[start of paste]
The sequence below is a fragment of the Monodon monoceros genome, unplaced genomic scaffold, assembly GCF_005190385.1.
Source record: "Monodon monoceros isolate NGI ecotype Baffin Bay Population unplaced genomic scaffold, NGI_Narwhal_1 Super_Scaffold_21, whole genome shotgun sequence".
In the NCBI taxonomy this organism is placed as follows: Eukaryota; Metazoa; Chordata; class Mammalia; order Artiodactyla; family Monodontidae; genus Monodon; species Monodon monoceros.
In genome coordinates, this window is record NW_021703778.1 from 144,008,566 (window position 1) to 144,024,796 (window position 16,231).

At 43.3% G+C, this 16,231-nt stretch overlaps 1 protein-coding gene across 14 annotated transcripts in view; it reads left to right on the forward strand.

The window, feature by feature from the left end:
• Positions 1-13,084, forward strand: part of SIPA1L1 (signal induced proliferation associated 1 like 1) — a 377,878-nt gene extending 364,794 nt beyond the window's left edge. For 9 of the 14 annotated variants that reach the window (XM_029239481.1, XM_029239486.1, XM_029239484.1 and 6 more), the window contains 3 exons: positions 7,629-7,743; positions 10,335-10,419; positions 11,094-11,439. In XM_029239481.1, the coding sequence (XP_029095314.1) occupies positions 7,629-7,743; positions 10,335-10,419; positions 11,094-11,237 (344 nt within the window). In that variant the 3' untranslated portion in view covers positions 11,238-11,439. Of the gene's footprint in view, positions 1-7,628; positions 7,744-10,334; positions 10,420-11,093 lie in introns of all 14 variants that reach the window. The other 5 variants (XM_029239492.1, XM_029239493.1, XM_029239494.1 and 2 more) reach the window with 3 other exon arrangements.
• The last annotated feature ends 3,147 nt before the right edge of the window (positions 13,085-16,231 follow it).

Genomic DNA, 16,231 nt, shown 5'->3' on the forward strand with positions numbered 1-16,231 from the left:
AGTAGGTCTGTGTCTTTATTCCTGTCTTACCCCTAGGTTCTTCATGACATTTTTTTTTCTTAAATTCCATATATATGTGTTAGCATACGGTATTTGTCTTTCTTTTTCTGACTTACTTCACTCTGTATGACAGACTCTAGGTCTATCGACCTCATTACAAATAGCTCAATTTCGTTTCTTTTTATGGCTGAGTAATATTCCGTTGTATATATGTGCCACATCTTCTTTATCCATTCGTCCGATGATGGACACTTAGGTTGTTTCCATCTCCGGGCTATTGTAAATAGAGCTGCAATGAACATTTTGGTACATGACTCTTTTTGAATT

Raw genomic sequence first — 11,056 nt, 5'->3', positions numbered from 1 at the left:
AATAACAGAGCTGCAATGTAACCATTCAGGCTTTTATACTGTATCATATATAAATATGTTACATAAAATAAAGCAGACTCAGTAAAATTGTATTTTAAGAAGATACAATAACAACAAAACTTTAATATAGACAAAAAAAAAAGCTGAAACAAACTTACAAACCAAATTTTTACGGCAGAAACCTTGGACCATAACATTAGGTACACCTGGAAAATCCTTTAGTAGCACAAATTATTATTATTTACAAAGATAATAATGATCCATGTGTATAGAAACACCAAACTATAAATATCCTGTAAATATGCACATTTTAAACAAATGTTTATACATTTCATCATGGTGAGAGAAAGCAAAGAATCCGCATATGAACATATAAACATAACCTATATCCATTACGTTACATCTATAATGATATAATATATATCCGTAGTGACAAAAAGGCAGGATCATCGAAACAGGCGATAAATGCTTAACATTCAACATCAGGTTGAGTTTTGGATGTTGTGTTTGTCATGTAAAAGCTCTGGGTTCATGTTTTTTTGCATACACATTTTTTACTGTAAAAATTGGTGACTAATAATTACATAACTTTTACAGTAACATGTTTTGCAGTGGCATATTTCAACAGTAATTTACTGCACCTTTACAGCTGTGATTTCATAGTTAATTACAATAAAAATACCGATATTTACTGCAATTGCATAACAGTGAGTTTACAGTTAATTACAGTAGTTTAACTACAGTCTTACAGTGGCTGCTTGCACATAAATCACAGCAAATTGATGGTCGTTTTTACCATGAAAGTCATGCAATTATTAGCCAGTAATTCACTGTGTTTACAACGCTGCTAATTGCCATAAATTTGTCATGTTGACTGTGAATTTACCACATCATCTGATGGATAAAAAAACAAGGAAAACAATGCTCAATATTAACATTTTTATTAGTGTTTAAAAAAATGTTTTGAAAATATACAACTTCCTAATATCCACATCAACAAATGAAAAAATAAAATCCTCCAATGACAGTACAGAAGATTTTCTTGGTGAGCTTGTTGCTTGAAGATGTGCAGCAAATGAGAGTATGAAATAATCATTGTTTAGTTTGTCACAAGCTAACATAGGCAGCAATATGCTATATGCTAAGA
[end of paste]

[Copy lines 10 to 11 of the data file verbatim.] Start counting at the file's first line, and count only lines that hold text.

AGTAGGTCTGTGTCTTTATTCCTGTCTTACCCCTAGGTTCTTCATGACATTTTTTTTTCTTAAATTCCATATATATGTGTTAGCATACGGTATTTGTCTTTCTTTTTCTGACTTACTTCACTCTGTATGACAGACTCTAGGTCTATCGACCTCATTACAAATAGCTCAATTTCGTTTCTTTTTATGGCTGAGTAATATTCCGTTGTATATATGTGCCACATCTTCTTTATCCATTCGTCCGATGATGGACACTTAGGTTGTTTCCATCTCCGGGCTATTGTAAATAGAGCTGCAATGAACATTTTGGTACATGACTCTTTTTGAATT

Raw genomic sequence first — 11,056 nt, 5'->3', positions numbered from 1 at the left: